The next boat into the area would linger in the Bahamas for a total of 30 days, mostly in and around the Crooked Island Passage. Like those subs which immediately preceded it, the VIIC boat U-658 was on its first patrol (of two) and sailed to the Bahamas directly from Kiel Germany. Her commander was Hans Senkel and based on the two sinkings of 18,612 tons on this 68-day patrol for the Sixth Flotilla he would be allowed to keep the boat at least until its next, fatal patrol. Retracing U-658’s patrol in the area is rather complex due to sudden turns and an intense crisscrossing patrols of the Crooked Island Passage.
On the 29th of July the sub entered the region on a customary track to the southwest and the Windward Passage. Between the 1st of August and the 4th the skipper painted a rough rectangle north of Puerto Rico and south of Bermuda in which he was obviously making a “box”-type patrol in the open sea. Resuming its course the sub then went northwest towards Hatteras until the 6th, at which point Senkel turned south for Haiti, where it arrived on the 10th, having passed to the east of the Turks & Caicos.
On the 15th the sub touched the entrance to the Old Bahama Channel before doubling back for the Windward Passage, where it sank one ship on the 13th (the Medea, near Cape Maysi Cuba and not far from Inagua) and attacked three others on the 17th. All of the ships sunk on this patrol – Medea, Laguna(damaged), Fort la Riene, and Samir – were sunk in the Windward Passage between Jamaica, Cuba and Haiti and were thus outside the immediate area covered. The return trip of U-658 to Saint Nazaire via the Bahamas is no less complex, but is much more interesting since Senkel seems to have made a very determined effort to flush prey out of the islands and their channels.
On the 18th of August U-658 rounded Inagua to the west of Matthew Town and headed northeast out of the Crooked Island Passage. The following day he turned 90 degrees east to a point off Acklins, where on the 20th the boat turned southeast to a point off Little Inagua on the 21st. Then the sub turned southwest again for a day to a point south of Castle Island Light. On the evening of the same day Senkel headed northeast and out of the channel, to the northwest of Mayaguana. From here a sharp turn to the southeast brought the sub to a point off Anegada on the 26th of August.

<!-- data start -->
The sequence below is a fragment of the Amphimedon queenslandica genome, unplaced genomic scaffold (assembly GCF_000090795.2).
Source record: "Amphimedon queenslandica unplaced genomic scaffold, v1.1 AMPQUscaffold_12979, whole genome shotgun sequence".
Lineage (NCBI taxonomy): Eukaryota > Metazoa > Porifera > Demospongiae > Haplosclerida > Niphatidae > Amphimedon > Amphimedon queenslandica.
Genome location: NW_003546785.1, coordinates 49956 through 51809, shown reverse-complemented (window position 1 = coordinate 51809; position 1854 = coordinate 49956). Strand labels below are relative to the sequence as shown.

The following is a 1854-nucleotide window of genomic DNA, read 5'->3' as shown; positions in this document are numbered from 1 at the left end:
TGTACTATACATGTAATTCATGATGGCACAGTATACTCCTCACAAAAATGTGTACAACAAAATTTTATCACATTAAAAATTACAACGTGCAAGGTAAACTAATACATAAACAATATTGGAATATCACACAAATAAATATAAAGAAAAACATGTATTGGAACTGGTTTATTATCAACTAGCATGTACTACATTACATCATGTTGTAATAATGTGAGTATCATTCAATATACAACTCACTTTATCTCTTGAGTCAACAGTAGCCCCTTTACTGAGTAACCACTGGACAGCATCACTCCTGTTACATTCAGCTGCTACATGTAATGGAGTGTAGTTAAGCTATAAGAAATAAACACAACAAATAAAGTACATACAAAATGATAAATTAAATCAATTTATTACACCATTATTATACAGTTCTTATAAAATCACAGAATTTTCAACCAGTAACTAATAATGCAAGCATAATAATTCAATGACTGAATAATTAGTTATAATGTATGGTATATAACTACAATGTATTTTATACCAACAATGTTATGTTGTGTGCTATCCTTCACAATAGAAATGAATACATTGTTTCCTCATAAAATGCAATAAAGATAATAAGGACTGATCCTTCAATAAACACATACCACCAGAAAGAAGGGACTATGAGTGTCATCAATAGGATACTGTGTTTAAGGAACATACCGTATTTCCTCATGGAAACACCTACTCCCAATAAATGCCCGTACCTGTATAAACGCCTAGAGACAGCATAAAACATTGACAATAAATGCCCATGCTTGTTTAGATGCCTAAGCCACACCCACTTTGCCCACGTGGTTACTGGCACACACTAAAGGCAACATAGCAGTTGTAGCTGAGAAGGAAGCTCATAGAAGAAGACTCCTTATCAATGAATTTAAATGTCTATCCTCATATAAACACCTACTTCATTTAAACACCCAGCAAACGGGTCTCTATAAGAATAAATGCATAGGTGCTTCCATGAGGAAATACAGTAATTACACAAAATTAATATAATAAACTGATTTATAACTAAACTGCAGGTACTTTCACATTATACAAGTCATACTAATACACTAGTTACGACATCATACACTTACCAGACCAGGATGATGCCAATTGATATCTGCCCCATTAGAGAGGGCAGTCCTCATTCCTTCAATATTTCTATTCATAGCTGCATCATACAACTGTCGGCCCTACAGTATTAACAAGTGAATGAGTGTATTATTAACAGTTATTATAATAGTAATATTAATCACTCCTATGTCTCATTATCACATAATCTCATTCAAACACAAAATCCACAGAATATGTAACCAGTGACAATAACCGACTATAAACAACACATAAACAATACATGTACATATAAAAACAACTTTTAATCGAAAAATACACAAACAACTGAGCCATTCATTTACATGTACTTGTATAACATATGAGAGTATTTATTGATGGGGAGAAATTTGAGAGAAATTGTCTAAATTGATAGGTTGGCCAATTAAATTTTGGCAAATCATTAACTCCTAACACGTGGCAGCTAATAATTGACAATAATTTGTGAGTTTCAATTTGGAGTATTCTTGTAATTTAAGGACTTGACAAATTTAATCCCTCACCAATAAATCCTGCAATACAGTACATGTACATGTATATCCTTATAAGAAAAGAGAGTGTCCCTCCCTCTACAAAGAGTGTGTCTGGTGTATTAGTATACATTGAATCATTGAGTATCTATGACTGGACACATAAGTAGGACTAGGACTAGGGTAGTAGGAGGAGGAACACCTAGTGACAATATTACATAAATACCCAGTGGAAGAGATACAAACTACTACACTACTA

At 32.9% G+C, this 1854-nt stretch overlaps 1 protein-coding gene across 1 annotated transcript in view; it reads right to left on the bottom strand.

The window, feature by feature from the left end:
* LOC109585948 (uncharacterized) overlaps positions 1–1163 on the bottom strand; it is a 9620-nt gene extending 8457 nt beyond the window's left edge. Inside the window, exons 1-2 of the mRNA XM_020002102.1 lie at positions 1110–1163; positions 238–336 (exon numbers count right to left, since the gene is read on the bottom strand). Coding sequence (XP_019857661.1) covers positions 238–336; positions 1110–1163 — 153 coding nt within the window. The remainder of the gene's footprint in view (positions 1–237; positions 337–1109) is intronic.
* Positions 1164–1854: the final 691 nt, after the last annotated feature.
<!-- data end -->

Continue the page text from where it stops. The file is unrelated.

Not to rest on his laurels, Senkel then doubled back to the northwest to a point off the Mona Passage where finally on the 27th of August he turned northeast for home. He exited the area on the 28th of August roughly midway Bermuda and Anegada, bound for St. Nazaire.
This patrol was also the first for U-558, though it was more successful than those of U-508 and U-509. Having left Kiel on the 7th of July, the boat was refueled by U-463 west of the Azores late the same month. On the return leg U-658 refueled, supposedly by U-462, west of the Azores. She arrived in her new base at Saint Nazaire on the 12th of September 1942 (Wynn, Vol. 1, p.112). A member of the Crew of 33, KapitänleutnantHans Senkel’s only successes against the enemy were during this patrol. He received no decorations and a promotion to Korvettenkapitänwas posthumous, as he and the entire crew were killed by a Canadian Hudson aircraft east of Newfoundland on 30 October 1942 – the month after they returned from the Bahama patrol.
SOURCES: Gudmundur Helgason, Rainer Kolbicz, www.uboat.net, 2011, Kenneth Wynn, U-boat Operations of the Second World War, Volume 1 and Volume 2, 1997